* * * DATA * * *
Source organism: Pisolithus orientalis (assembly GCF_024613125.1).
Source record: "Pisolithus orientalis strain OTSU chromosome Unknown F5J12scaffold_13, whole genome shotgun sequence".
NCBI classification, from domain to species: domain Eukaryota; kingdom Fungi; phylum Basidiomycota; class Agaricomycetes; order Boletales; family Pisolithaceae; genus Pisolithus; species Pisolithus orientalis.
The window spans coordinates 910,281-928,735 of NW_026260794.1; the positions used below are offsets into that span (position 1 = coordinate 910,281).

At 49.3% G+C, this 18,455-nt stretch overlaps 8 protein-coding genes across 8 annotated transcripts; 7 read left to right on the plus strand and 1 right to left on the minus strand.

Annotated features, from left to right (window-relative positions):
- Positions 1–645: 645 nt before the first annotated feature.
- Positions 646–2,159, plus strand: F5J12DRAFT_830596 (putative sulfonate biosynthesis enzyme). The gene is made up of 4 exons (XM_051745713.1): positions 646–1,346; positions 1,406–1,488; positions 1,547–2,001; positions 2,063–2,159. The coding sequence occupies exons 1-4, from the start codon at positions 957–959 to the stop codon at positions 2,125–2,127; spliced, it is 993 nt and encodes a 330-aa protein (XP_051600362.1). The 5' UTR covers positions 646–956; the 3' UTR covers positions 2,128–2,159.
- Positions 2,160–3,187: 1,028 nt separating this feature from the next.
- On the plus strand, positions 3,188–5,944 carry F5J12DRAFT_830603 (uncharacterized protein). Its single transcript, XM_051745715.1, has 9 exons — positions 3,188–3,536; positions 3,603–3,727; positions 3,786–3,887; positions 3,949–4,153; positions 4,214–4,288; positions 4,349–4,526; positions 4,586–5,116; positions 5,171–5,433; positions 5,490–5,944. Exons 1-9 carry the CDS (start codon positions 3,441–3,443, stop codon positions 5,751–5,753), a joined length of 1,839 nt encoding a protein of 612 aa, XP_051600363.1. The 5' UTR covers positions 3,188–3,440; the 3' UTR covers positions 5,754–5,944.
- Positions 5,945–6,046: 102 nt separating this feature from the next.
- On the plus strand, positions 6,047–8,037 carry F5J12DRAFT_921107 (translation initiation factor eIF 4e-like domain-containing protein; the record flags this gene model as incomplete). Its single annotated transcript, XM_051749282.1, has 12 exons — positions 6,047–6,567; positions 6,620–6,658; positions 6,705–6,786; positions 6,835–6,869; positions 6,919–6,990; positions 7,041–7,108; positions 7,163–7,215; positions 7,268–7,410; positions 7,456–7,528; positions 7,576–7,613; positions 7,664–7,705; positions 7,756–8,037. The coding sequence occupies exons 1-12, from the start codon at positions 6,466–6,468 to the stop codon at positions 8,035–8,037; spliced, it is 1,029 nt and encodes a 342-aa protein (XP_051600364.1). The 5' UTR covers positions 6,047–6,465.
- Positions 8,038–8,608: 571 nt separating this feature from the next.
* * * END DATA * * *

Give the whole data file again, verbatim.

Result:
Source organism: Pisolithus orientalis (assembly GCF_024613125.1).
Source record: "Pisolithus orientalis strain OTSU chromosome Unknown F5J12scaffold_13, whole genome shotgun sequence".
NCBI classification, from domain to species: domain Eukaryota; kingdom Fungi; phylum Basidiomycota; class Agaricomycetes; order Boletales; family Pisolithaceae; genus Pisolithus; species Pisolithus orientalis.
The window spans coordinates 910,281-928,735 of NW_026260794.1; the positions used below are offsets into that span (position 1 = coordinate 910,281).

At 49.3% G+C, this 18,455-nt stretch overlaps 8 protein-coding genes across 8 annotated transcripts; 7 read left to right on the plus strand and 1 right to left on the minus strand.

Annotated features, from left to right (window-relative positions):
- Positions 1–645: 645 nt before the first annotated feature.
- Positions 646–2,159, plus strand: F5J12DRAFT_830596 (putative sulfonate biosynthesis enzyme). The gene is made up of 4 exons (XM_051745713.1): positions 646–1,346; positions 1,406–1,488; positions 1,547–2,001; positions 2,063–2,159. The coding sequence occupies exons 1-4, from the start codon at positions 957–959 to the stop codon at positions 2,125–2,127; spliced, it is 993 nt and encodes a 330-aa protein (XP_051600362.1). The 5' UTR covers positions 646–956; the 3' UTR covers positions 2,128–2,159.
- Positions 2,160–3,187: 1,028 nt separating this feature from the next.
- On the plus strand, positions 3,188–5,944 carry F5J12DRAFT_830603 (uncharacterized protein). Its single transcript, XM_051745715.1, has 9 exons — positions 3,188–3,536; positions 3,603–3,727; positions 3,786–3,887; positions 3,949–4,153; positions 4,214–4,288; positions 4,349–4,526; positions 4,586–5,116; positions 5,171–5,433; positions 5,490–5,944. Exons 1-9 carry the CDS (start codon positions 3,441–3,443, stop codon positions 5,751–5,753), a joined length of 1,839 nt encoding a protein of 612 aa, XP_051600363.1. The 5' UTR covers positions 3,188–3,440; the 3' UTR covers positions 5,754–5,944.
- Positions 5,945–6,046: 102 nt separating this feature from the next.
- On the plus strand, positions 6,047–8,037 carry F5J12DRAFT_921107 (translation initiation factor eIF 4e-like domain-containing protein; the record flags this gene model as incomplete). Its single annotated transcript, XM_051749282.1, has 12 exons — positions 6,047–6,567; positions 6,620–6,658; positions 6,705–6,786; positions 6,835–6,869; positions 6,919–6,990; positions 7,041–7,108; positions 7,163–7,215; positions 7,268–7,410; positions 7,456–7,528; positions 7,576–7,613; positions 7,664–7,705; positions 7,756–8,037. The coding sequence occupies exons 1-12, from the start codon at positions 6,466–6,468 to the stop codon at positions 8,035–8,037; spliced, it is 1,029 nt and encodes a 342-aa protein (XP_051600364.1). The 5' UTR covers positions 6,047–6,465.
- Positions 8,038–8,608: 571 nt separating this feature from the next.